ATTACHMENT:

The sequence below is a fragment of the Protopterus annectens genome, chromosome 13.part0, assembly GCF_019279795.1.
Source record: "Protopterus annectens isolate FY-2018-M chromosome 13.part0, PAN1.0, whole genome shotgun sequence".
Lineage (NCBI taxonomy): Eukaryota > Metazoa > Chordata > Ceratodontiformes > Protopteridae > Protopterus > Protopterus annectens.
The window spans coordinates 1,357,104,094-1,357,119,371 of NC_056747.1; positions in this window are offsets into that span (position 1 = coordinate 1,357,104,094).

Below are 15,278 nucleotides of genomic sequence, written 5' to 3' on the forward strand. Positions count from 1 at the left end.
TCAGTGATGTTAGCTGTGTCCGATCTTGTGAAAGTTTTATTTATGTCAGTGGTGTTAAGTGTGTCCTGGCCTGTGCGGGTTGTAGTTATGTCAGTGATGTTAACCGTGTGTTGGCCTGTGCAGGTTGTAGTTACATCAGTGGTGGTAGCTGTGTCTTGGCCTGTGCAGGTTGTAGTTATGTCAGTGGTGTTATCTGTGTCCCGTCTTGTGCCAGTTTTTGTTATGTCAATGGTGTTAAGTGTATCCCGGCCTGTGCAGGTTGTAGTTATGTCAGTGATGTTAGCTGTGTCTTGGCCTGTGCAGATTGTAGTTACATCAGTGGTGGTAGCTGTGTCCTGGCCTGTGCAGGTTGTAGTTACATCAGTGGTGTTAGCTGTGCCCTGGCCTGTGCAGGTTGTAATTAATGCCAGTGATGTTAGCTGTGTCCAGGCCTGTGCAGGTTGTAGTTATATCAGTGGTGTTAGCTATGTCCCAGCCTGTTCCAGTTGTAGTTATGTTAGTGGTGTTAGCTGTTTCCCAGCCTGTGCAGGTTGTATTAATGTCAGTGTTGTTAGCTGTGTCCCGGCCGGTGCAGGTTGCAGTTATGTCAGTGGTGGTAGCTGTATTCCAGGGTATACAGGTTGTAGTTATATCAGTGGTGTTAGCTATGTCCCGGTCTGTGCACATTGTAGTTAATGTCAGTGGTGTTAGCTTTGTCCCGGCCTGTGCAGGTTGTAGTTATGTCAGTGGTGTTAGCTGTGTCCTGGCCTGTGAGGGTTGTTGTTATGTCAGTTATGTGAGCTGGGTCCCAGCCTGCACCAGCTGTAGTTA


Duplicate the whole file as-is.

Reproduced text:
The sequence below is a fragment of the Protopterus annectens genome, chromosome 13.part0, assembly GCF_019279795.1.
Source record: "Protopterus annectens isolate FY-2018-M chromosome 13.part0, PAN1.0, whole genome shotgun sequence".
Lineage (NCBI taxonomy): Eukaryota > Metazoa > Chordata > Ceratodontiformes > Protopteridae > Protopterus > Protopterus annectens.
The window spans coordinates 1,357,104,094-1,357,119,371 of NC_056747.1; positions in this window are offsets into that span (position 1 = coordinate 1,357,104,094).

Below are 15,278 nucleotides of genomic sequence, written 5' to 3' on the forward strand. Positions count from 1 at the left end.
TCAGTGATGTTAGCTGTGTCCGATCTTGTGAAAGTTTTATTTATGTCAGTGGTGTTAAGTGTGTCCTGGCCTGTGCGGGTTGTAGTTATGTCAGTGATGTTAACCGTGTGTTGGCCTGTGCAGGTTGTAGTTACATCAGTGGTGGTAGCTGTGTCTTGGCCTGTGCAGGTTGTAGTTATGTCAGTGGTGTTATCTGTGTCCCGTCTTGTGCCAGTTTTTGTTATGTCAATGGTGTTAAGTGTATCCCGGCCTGTGCAGGTTGTAGTTATGTCAGTGATGTTAGCTGTGTCTTGGCCTGTGCAGATTGTAGTTACATCAGTGGTGGTAGCTGTGTCCTGGCCTGTGCAGGTTGTAGTTACATCAGTGGTGTTAGCTGTGCCCTGGCCTGTGCAGGTTGTAATTAATGCCAGTGATGTTAGCTGTGTCCAGGCCTGTGCAGGTTGTAGTTATATCAGTGGTGTTAGCTATGTCCCAGCCTGTTCCAGTTGTAGTTATGTTAGTGGTGTTAGCTGTTTCCCAGCCTGTGCAGGTTGTATTAATGTCAGTGTTGTTAGCTGTGTCCCGGCCGGTGCAGGTTGCAGTTATGTCAGTGGTGGTAGCTGTATTCCAGGGTATACAGGTTGTAGTTATATCAGTGGTGTTAGCTATGTCCCGGTCTGTGCACATTGTAGTTAATGTCAGTGGTGTTAGCTTTGTCCCGGCCTGTGCAGGTTGTAGTTATGTCAGTGGTGTTAGCTGTGTCCTGGCCTGTGAGGGTTGTTGTTATGTCAGTTATGTGAGCTGGGTCCCAGCCTGCACCAGCTGTAGTTA